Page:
Witmer uses about 40 Hmong to applique, a skill embedded in their culture and practiced to relieve the tedium of Thai refugee camps.
Witmer is proud of her alliance with the Hmong and is quick to credit them for their exquisite work.
But most quilt shop owners do not mention their Southeast Asian workers. That would spoil the image of a Lancaster quilt as the product of strictly Amish or Mennonite hands. Quilt tags in pricey shops credit the work of Lancaster's Plain People but rarely the Hmong, who are referred to as "local Lancaster quilters" or not mentioned at all.
To keep the identities of these women from the eyes of tourists, some shop owners won't allow Hmong in their stores during business hours and make them use the back door when delivering piecework. One Amish shop owner once made a Hmong seamstress hide in the coal cellar. It is the dark side of the alliance that has existed for more than two decades.
In the 1970s, few Amish and Mennonite quilters knew how to applique. They didn't need to because there wasn't a demand for appliqued quilts. Then in 1983, quilt design was revolutionized and expanded with the creation of a pattern called Country Bride.
The technique that so entranced the buying public was applique.
Suddenly, the hunt was on for seamstresses skilled in the art of applique. The Hmong were there, ready with the skill and eager for the work.
"Amish people give me work," said seamstress Bee Kha. "They help me. They don't mind where we come from."
That was true, but it wasn't the whole truth. It was one thing to outsource work to a Hmong seamstress; it was quite another to give her credit. The tourist paying $700 for an "Amish" quilt did not want to see an Asian name on the tag.
Still, the Hmong in Lancaster felt an obligation to help their brethren elsewhere in the country. Starting in the 1980s, they drafted their far-flung clanswomen into the quilt industry, sending patterns and fabric, thread and directions to sisters, aunts and cousins in California, Minnesota and Ohio.
Life was good for the Hmong community. The Lancaster quilt industry was raging, and the shops could barely keep up with the demand.
But things were about to change.
In 1992, the Smithsonian Institution in Washington, D.C., was embroiled in a controversy over its decision to sell the rights to produce four antique quilt patterns to a firm that used Chinese labor to hand-stitch the designs.
The cheap knockoffs flooded stores and infuriated quilters who felt that the Smithsonian had belittled American history by authorizing foreign reproductions of the country's most cherished quilt patterns. In Lancaster, handmade applique quilts were selling for $600, but consumers anywhere in America could now buy a Chinese-made, king-size quilt for $149 at J.C. Penney or Sears.
After more than a year of public criticism, the Smithsonian halted overseas quilt production. But it was too late.
The patterns had been released, and people had grown accustomed to buying inexpensive quilts.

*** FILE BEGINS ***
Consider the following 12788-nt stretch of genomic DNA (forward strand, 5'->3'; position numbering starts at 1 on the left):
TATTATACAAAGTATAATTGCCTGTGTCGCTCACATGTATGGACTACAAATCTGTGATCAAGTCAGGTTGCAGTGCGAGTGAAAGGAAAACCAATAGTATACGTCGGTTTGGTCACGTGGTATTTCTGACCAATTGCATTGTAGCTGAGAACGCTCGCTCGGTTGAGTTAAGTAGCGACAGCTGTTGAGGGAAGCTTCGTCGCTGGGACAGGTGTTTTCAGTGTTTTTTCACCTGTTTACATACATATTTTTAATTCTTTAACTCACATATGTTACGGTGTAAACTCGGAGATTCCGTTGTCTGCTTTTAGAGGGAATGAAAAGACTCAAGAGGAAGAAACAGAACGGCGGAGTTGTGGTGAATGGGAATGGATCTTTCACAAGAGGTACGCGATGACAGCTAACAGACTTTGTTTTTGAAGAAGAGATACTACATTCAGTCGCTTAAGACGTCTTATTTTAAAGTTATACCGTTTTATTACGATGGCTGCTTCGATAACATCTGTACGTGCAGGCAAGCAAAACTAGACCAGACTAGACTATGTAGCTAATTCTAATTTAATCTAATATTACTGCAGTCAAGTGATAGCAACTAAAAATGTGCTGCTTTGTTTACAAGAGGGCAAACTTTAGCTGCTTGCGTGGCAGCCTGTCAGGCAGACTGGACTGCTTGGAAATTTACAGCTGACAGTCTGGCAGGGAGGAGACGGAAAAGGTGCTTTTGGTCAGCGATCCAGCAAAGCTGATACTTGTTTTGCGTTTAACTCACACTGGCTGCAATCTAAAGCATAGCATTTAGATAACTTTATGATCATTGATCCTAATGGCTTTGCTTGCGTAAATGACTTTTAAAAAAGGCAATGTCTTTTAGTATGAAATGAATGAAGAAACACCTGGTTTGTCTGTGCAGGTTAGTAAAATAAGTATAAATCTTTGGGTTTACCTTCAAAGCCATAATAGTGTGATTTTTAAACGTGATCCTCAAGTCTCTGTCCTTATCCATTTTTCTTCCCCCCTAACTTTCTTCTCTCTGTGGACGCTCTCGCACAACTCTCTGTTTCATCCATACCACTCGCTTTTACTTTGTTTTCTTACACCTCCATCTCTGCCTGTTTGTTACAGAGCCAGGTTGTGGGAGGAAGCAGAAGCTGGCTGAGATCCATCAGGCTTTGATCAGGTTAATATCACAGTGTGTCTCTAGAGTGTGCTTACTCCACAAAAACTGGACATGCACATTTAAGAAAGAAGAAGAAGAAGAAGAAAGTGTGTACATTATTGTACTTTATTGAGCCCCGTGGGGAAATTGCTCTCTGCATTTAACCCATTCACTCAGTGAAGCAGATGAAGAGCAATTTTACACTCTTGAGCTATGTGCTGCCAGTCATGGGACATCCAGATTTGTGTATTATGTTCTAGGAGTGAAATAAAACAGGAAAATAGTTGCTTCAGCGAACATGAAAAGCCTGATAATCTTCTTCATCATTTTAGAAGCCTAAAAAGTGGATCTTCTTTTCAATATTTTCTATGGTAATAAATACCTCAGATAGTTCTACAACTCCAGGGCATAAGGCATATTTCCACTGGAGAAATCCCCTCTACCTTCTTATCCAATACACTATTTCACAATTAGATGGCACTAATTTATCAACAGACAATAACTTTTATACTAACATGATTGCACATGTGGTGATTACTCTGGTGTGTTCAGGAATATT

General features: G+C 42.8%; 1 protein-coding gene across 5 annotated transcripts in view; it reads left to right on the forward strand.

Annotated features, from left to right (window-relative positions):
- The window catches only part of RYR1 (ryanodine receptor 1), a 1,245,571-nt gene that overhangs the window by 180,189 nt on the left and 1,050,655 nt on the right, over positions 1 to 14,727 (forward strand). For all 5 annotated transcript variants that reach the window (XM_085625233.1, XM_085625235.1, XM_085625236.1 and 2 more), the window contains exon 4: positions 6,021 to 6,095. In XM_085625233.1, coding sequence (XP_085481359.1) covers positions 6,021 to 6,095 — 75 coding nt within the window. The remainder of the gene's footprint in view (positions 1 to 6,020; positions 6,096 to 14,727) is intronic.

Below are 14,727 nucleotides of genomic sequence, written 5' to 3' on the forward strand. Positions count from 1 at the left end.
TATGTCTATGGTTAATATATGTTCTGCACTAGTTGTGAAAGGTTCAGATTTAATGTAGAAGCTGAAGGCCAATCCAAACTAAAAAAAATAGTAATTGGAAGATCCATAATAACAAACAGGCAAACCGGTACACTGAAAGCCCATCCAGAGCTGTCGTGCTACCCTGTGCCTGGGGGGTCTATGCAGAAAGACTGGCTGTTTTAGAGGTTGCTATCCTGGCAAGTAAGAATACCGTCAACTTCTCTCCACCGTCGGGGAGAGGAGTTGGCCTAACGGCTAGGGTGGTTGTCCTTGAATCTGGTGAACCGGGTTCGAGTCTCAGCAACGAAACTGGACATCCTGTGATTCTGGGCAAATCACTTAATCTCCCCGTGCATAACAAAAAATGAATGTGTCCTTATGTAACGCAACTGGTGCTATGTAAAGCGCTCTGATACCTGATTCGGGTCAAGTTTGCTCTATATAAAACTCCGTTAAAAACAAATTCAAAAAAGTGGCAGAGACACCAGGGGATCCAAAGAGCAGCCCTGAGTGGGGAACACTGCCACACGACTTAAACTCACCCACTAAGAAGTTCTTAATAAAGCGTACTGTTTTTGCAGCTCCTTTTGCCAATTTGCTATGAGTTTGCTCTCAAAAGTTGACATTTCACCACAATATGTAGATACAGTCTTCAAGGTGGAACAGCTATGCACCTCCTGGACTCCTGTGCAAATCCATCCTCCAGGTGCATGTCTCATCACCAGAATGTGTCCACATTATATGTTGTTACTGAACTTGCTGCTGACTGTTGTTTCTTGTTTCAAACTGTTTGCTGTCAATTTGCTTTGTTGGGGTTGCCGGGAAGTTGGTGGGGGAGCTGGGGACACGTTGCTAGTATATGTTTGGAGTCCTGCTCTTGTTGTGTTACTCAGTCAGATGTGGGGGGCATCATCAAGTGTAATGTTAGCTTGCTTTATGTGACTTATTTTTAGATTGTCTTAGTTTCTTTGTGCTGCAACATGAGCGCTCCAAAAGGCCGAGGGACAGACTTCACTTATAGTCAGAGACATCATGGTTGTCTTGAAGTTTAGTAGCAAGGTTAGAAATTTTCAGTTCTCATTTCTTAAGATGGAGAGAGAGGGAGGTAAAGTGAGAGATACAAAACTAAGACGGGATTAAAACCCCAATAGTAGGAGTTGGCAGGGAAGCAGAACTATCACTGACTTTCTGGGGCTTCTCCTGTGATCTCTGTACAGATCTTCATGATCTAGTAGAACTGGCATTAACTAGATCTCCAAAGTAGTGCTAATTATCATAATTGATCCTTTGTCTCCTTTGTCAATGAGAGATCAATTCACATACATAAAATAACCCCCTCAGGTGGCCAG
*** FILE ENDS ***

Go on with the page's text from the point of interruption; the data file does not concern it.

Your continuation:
Those who kept sewing worked longer and harder for less money.
Seeking ways to make quilting lucrative again, the Hmong followed the lead of corporate America: turning east to find cheap labor. In Lancaster County, a handmade quilt can easily cost $400 to make, and the best can sell for thousands of dollars. In Thailand, a quilt can be crafted for $65 to $80. The Hmong in Pennsylvania who import these Thai-made creations don't make as much per piece as they would by doing the work themselves. But they can turn a tidy profit by importing dozens without ever having to turn a stitch.
Most of these quilts aren't the breathtaking masterpieces found in Lancaster County's better quilt shops. Some of the colors clash with American aesthetics, and the workmanship can be sloppy. But they're good enough to fool the unschooled eyes of tourists.
Now, these ersatz offerings are sold at Lancaster County quilt auctions, over the Internet and in some shops. Many shop owners have no idea this is happening. But in the past year, some have found out and are refusing to accept quilts from certain Hmong women.
Here is globalization at its best and worst. On one hand, it has elevated entire Thai villages out of Third World squalor. But it is also threatening an industry built on authenticity and homespun values.
"It's fraud," says Peter Seibert, president of the Heritage Center Museum in the city of Lancaster. "It's stuff being peddled as high-end art, and it's not. We see lots of tourists coming to Lancaster County who plunk down real money to buy an Amish quilt."
The Amish and Mennonites are as guilty as the Hmong, Seibert contends. For years, shop owners have hidden the participation of their Hmong piece workers, allowing tourists to believe that the quilts offered for sale in the shops are made exclusively by Pennsylvania Dutch hands.
One Thai couple, Saksit and Jongkonlak Jinapanya, ships about 200 quilts a month to Pennsylvania, says Saksit. He refuses to disclose the identity of the Hmong woman to whom the quilts are shipped, saying she asked him to keep her name a secret. Every few orders, he says, she changes her name and address. That is most likely because his Pennsylvania contact does not have an import license, required to bring anything into the United States for commercial sale.
Such secrecy is why no one knows for sure how many Thai-made quilts are being sold in Pennsylvania.
Kathleen Parrish writes for the Morning Call in Allentown, Penn.